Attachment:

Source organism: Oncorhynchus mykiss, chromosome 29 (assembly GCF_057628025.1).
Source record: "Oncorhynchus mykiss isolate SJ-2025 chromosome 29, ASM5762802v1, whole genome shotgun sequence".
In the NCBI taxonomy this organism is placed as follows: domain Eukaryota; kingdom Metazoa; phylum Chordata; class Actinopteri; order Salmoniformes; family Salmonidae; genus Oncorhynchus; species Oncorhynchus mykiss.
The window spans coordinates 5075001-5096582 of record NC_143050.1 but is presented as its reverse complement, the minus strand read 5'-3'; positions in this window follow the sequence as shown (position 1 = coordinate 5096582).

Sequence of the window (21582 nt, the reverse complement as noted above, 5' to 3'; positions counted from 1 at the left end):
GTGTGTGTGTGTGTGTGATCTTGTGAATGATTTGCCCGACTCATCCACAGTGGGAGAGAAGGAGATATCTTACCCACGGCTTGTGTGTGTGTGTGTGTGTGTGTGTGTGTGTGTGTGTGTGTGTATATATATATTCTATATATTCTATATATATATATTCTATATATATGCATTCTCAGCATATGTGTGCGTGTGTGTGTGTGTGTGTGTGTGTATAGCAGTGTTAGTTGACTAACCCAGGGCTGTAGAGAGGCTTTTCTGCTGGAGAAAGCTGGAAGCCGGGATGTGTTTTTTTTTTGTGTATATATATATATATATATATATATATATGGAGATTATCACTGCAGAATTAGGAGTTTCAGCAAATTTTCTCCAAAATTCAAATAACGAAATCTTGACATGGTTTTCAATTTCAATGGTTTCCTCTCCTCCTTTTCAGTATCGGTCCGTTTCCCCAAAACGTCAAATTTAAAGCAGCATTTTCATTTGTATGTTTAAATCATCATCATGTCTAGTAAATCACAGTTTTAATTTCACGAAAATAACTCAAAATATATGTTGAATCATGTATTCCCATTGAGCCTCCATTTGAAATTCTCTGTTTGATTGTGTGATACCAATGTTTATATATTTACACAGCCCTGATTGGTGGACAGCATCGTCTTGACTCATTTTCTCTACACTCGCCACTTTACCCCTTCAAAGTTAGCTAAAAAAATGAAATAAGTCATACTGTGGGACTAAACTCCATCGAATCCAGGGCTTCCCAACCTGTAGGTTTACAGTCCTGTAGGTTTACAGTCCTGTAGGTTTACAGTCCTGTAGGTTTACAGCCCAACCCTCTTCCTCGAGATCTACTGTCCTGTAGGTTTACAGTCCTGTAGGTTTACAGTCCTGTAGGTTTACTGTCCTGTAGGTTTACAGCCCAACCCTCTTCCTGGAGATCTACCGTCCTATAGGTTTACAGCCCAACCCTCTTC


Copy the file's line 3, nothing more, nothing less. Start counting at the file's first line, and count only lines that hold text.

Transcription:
In the NCBI taxonomy this organism is placed as follows: domain Eukaryota; kingdom Metazoa; phylum Chordata; class Actinopteri; order Salmoniformes; family Salmonidae; genus Oncorhynchus; species Oncorhynchus mykiss.